take on the chin

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take on the chin (third-person singular simple present takes on the chin, present participle taking on the chin, simple past took on the chin, past participle taken on the chin)

  1. (idiomatic, transitive, UK) To accept without flinching or complaining.
    • 2013 September 20, Holly Baxter, “Is masturbating in public a laughing matter?”, in The Guardian, retrieved 6 January 2014:
      Elsewhere in Sweden recently, two underage girls pressed charges when a teenage boy exposed himself to them at a lake. The court decided, despite the victims' testimonies, that the offence was "not of a sexual nature" and dismissed it. But I'm guessing the girls didn't push for molestation charges because they were censorious prudes who would grow into knowing how to take such behaviour on the chin – they felt genuinely threatened, they took their concerns to court, and they deserved more than being told that they'd misread the situation all along.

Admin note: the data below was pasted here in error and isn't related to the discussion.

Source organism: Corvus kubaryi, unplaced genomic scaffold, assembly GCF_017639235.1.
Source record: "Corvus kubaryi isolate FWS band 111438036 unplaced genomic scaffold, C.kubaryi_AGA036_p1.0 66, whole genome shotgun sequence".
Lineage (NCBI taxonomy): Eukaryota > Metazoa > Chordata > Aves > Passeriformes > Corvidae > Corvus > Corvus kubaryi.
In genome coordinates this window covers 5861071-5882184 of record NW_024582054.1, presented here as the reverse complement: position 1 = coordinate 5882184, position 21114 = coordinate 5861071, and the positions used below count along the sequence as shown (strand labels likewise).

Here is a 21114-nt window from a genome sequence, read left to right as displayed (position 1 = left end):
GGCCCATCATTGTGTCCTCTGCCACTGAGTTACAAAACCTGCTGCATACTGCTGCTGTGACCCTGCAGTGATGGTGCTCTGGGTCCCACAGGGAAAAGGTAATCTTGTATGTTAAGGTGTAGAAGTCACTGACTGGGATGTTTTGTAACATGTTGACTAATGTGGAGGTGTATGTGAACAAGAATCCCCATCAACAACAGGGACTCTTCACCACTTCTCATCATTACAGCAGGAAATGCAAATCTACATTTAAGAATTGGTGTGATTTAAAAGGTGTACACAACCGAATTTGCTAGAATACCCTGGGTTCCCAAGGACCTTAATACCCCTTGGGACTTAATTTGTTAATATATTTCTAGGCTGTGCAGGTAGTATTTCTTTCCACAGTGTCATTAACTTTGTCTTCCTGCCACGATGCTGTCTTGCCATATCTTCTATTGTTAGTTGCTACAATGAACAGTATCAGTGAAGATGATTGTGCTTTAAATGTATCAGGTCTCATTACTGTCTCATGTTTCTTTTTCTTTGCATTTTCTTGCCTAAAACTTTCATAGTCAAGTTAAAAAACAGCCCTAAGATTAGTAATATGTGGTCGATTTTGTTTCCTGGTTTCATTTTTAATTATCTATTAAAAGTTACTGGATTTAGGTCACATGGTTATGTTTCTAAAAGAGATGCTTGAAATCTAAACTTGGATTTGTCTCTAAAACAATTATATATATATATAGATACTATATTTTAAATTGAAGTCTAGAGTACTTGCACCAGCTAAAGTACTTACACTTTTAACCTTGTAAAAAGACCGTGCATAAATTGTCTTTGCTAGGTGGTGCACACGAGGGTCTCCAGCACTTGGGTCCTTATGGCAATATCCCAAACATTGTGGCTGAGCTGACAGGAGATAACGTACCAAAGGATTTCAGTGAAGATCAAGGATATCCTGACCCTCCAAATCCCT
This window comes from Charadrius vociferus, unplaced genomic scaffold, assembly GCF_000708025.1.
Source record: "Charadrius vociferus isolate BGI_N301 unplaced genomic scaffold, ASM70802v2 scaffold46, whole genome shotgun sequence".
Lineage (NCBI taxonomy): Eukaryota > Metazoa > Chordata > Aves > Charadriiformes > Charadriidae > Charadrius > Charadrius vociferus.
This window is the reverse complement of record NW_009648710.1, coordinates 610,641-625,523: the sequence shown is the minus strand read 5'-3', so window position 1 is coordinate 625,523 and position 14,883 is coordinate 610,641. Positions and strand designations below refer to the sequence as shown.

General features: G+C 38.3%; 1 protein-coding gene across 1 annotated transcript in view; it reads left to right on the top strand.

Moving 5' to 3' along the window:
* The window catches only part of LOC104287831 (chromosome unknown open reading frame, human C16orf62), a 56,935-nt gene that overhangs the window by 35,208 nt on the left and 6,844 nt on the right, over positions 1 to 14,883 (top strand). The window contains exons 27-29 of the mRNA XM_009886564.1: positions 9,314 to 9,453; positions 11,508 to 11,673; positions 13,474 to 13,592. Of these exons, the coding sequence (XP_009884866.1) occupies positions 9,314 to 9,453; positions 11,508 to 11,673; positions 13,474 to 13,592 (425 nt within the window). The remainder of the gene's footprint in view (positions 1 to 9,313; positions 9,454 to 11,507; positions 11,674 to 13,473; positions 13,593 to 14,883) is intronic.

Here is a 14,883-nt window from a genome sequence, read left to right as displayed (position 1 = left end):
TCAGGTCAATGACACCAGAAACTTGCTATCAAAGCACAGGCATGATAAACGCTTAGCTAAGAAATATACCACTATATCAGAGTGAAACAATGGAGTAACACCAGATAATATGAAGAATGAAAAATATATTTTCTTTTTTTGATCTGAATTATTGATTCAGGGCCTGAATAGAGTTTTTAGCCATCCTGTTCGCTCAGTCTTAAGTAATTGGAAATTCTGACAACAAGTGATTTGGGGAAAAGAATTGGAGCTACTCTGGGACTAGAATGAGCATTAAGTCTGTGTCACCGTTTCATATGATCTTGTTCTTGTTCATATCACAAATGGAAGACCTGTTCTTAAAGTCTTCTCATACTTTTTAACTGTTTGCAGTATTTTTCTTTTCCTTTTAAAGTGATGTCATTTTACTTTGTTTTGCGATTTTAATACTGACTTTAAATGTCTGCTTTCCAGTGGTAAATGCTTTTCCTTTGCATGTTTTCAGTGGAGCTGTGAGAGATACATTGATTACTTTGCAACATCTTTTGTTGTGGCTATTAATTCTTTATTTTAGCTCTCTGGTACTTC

2. (idiomatic, transitive, US) To be deeply impacted by something.
    • 2005 May 20, Robert David Kostoff, My Line Story, iUniverse, →ISBN, page 136:
      The situation seems to be designed so the taxpayers take it on the chin no matter what. District residents who vote down a budget believing they are voting against any tax raise still receive higher tax bills.

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